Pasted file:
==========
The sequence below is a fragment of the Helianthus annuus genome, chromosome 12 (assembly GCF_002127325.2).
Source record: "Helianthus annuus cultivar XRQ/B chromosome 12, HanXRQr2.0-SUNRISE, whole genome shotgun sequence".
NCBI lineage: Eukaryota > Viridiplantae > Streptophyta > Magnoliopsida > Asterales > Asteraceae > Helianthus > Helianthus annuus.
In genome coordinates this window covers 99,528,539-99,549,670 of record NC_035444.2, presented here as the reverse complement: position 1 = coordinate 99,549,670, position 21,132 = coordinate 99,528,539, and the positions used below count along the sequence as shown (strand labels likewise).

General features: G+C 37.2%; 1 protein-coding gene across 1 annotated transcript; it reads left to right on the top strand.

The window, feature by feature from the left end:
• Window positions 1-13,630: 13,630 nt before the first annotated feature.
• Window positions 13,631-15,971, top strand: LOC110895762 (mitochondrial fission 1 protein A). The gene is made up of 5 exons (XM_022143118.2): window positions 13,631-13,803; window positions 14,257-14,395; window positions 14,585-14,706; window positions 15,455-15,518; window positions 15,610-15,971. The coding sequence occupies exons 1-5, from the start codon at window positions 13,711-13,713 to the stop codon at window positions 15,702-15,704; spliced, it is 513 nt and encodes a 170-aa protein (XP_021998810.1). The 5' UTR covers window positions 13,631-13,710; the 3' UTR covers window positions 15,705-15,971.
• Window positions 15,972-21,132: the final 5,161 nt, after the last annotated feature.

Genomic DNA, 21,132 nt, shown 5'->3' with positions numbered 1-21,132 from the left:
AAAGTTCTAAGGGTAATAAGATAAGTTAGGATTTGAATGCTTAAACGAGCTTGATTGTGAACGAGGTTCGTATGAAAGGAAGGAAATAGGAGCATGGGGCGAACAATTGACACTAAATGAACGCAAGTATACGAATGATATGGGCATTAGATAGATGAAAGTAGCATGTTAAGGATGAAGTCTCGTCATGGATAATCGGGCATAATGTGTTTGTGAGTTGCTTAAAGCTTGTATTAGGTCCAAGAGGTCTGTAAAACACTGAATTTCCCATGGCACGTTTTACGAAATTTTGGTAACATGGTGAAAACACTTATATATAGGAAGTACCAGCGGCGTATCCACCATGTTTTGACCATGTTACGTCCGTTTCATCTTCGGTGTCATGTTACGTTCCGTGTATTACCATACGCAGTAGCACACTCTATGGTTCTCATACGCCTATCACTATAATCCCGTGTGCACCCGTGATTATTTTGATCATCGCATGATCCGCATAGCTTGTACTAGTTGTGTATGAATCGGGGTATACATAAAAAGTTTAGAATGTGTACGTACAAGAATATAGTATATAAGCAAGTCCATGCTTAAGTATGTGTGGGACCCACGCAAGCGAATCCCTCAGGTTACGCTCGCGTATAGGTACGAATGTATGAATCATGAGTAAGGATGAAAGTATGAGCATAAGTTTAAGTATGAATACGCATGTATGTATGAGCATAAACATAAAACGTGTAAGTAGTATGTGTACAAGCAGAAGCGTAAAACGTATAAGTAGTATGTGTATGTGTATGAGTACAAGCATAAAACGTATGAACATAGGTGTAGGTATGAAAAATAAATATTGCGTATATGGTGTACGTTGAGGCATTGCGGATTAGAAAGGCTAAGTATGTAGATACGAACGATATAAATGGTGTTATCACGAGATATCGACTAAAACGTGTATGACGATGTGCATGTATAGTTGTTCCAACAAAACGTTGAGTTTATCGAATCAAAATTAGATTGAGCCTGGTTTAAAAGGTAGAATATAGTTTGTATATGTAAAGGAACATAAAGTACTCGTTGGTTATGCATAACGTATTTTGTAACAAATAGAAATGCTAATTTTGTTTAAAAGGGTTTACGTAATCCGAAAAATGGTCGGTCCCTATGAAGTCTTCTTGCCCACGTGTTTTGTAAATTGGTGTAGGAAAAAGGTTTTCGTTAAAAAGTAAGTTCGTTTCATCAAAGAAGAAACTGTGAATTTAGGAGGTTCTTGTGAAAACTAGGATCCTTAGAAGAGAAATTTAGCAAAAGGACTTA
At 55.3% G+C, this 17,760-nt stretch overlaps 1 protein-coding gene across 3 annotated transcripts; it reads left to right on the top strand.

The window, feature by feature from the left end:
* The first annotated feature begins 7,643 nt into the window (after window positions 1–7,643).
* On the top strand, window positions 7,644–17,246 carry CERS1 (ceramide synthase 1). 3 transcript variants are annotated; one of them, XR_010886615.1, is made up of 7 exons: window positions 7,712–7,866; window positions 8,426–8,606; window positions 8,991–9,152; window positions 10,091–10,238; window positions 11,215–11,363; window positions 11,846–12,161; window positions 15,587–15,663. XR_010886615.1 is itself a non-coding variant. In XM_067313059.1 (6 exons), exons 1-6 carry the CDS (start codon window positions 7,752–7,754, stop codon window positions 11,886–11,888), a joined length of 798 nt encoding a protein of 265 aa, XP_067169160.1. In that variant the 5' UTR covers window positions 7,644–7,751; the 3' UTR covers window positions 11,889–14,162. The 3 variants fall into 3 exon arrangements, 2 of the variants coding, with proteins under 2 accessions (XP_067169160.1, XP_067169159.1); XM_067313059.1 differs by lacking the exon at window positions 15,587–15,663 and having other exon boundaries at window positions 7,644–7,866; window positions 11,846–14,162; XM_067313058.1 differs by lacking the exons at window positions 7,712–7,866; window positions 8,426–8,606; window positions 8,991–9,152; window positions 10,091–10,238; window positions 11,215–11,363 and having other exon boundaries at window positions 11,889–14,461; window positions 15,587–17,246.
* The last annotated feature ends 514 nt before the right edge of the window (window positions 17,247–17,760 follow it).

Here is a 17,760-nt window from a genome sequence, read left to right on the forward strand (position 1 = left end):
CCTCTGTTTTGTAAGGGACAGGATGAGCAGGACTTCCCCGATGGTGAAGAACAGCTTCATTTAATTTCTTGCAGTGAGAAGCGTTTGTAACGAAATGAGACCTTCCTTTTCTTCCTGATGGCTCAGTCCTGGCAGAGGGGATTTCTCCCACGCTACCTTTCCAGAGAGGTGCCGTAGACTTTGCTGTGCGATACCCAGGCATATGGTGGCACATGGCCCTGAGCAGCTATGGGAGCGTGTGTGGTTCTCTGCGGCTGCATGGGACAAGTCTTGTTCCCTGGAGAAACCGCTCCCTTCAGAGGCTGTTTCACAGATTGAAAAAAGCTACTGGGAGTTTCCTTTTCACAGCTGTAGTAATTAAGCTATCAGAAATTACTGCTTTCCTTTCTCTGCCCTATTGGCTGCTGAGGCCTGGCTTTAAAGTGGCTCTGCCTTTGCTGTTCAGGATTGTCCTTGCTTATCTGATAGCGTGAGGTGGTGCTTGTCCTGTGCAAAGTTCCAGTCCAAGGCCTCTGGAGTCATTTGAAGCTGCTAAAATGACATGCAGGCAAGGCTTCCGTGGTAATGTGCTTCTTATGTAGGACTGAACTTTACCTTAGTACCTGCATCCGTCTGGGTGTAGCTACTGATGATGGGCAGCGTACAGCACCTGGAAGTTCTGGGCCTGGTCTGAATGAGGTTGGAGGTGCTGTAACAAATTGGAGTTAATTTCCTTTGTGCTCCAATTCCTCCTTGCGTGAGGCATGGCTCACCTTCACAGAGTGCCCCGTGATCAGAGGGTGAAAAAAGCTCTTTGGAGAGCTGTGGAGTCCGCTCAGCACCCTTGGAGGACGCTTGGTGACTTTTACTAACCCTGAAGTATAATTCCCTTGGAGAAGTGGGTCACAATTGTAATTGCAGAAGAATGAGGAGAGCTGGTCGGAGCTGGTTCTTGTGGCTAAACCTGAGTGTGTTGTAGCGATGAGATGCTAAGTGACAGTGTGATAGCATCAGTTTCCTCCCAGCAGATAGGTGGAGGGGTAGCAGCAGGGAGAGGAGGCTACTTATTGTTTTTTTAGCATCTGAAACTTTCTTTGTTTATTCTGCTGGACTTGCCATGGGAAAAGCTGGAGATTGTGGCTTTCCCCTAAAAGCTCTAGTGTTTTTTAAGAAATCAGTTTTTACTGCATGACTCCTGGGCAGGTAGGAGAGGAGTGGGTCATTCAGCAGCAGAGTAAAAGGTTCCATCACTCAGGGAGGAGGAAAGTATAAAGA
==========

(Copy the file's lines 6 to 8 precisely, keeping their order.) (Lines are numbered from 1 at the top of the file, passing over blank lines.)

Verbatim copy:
The window, feature by feature from the left end:
• Window positions 1-13,630: 13,630 nt before the first annotated feature.
• Window positions 13,631-15,971, top strand: LOC110895762 (mitochondrial fission 1 protein A). The gene is made up of 5 exons (XM_022143118.2): window positions 13,631-13,803; window positions 14,257-14,395; window positions 14,585-14,706; window positions 15,455-15,518; window positions 15,610-15,971. The coding sequence occupies exons 1-5, from the start codon at window positions 13,711-13,713 to the stop codon at window positions 15,702-15,704; spliced, it is 513 nt and encodes a 170-aa protein (XP_021998810.1). The 5' UTR covers window positions 13,631-13,710; the 3' UTR covers window positions 15,705-15,971.